Education

Dad drives 15 hours to see his son become one of MCSD’s nine 2018 REACH Scholars

Nine more high-achieving Muscogee County School District eighth-graders from low-income families are closer to making their dream of a college education a reality, thanks to the promise of a $10,000 scholarship and the invaluable support they received Thursday.

This is the third year MCSD has participated in the six-year-old public-private partnership program called REACH (Realizing Educational Achievement Can Happen), initiated by Georgia Gov. Nathan Deal.

REACH Scholars are paired with a mentor and an academic coach to support them through high school. The students must maintain a grade-point average of at least 2.5, demonstrate good behavior and attendance, participate in program events and be drug-free and crime-free to continue in the program. They also must use the scholarship at any HOPE Scholarship-eligible institution in Georgia, which may add more money to the scholarship amount of $10,000 ($2,500 per year) in addition to any other scholarships or grants the student receives.

MCSD’s 2018 cohort of REACH Scholars were announced during a ceremony in the Muscogee County Public Education Center, where the students and their parents or guardians signed contracts declaring they will meet the program’s requirements to receive the scholarship money. This year’s recipients are:

Breanna Bryant of East Columbus Magnet Academy; Beatriz Chavez of Eddy Middle School; Ayonna Durand of Double Churches Middle School; Ashley Warren of Blackmon Road Middle School; Jameelah Watson of Baker Middle School; Christopher Contreras-Lozano of Baker; Dean Devlin of Aaron Cohn Middle School; Dimitri Flowers of Midland Middle School; and Marcus Mesis of Rothschild Leadership Academy.

“Being in the eighth grade and already having money for my college education is not something that many students can say,” Marcus told the crowd. “… College opens the door to several opportunities that you might not otherwise be able to afford.”

Marcus’ father, Vince Mesis, was stationed at Fort Benning while serving in the U.S. Army. Now, he works as a game warden in Logan County, Okla. So to see his son sign this scholarship, he drove 15 hours, even though he had to drive right back Thursday night to return to his job.

Ann Caggins, the district’s REACH Scholarship development consultant, lauded Marcus’ father for attending the ceremony.

“He made his son so proud by showing up and being present,” Caggins said. “That is another part of why I love this program. It’s the kind of commitment that not only comes from all the educators who produce these children, who we inherit to take to the next step, but it’s the parents who show up for them. So we’re developing the whole family concept with REACH.”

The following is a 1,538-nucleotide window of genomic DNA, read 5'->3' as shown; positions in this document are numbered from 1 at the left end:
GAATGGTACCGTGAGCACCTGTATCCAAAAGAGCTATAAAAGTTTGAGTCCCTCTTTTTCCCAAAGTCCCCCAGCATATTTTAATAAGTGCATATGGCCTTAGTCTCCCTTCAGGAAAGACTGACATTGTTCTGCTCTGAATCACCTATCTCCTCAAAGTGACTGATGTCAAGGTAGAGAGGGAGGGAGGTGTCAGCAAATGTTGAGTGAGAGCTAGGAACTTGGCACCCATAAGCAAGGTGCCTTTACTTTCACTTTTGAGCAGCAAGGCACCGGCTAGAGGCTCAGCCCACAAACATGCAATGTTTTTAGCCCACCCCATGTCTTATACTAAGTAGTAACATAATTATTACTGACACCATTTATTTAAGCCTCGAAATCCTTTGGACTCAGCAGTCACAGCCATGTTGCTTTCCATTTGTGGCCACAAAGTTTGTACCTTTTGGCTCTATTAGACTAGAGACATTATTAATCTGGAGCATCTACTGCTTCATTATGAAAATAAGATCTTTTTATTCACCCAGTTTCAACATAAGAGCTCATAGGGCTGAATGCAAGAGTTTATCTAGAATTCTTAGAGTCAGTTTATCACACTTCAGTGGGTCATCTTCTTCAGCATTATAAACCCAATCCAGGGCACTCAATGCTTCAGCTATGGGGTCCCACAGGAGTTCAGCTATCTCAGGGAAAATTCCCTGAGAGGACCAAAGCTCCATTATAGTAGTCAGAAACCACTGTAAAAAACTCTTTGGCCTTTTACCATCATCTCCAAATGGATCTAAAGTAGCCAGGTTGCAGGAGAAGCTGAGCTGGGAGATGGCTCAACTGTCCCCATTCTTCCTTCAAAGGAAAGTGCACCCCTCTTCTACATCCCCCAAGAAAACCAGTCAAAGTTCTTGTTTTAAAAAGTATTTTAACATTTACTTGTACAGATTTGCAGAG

After the ceremony, Mr. Mesis told the Ledger-Enquirer why he made that drive.

“It’s a milestone,” he said. “It’s important. There are things with your kids you don’t want to miss, and this is one of them.”

Marcus’ mother, Nicole Mesis, gushed about what her son has earned.

“I’m ecstatic,” she said. “It’s a great opportunity. It’s a blessing, to say the least. . . . I believe he will go very far with it.”

That destination, Marcus said, might be MIT or Georgia Tech, to major in computer science and become a video game designer.

Asked to explain the significance of seeing his father make such an effort to attend the ceremony, tears welled in Marcus’ eyes as he said, “It means a lot. . . . I’m glad he did.”

Importance of scholarship

Fort principal Sonja Matthews-Coaxum said her school’s PTA and students raised $1,025 for the district’s REACH Scholarship fund.

“I implore each of you to give to REACH,” she said.

Then she told the REACH scholars the acronym also could mean that “you are Remarkable, Encouraging, Appreciative, Caring and Headed in the right direction.”

Muscogee County School Board chairwoman Kia Chambers told the scholars, “I want you to write this date down. Remember this day, October 25, 2018, because today marks the beginning, a new beginning for you. And it’s going to be a special day when you look back on your life’s journey.

“Today, you are being given keys of opportunity. The REACH program is investing in you, encouraging you and challenging you to reach for your dreams. And when you dream, I would encourage you to dream big.”

MCSD superintendent David Lewis called the scholarship a public-private partnership that is “yet another example of what distinguishes Columbus from so many other communities.”

He urged the scholars to “take full advantage of this opportunity that you have. But, more importantly, once you get that education, I want you to pay it forward, because there others behind you that would not have this opportunity if it weren’t for people in this community, and we want you to be part of that giving community.”

Reginald Griffin, principal of the Marshall Success Center, which houses MCSD’s alternative school programs, is the district’s REACH Scholarship coordinator. He credits Columbus Councilor Pops Barnes for bringing REACH to Columbus.

“The state of Georgia’s economy and well-being hinges on the expertise of our youth,” Griffin said, “and we will all benefit from our great scholars’ education in the future.”

HOW TO APPLY

These nine REACH scholars were selected out of more than 150 seventh-graders who applied last spring, said MCSD communications director Mercedes Parham. Applications for the 2019 cohort will be available at each middle school in the district after standardized testing is completed next spring. Interviews will start in May.

Mark Rice, 706-576-6272, @MarkRiceLE.

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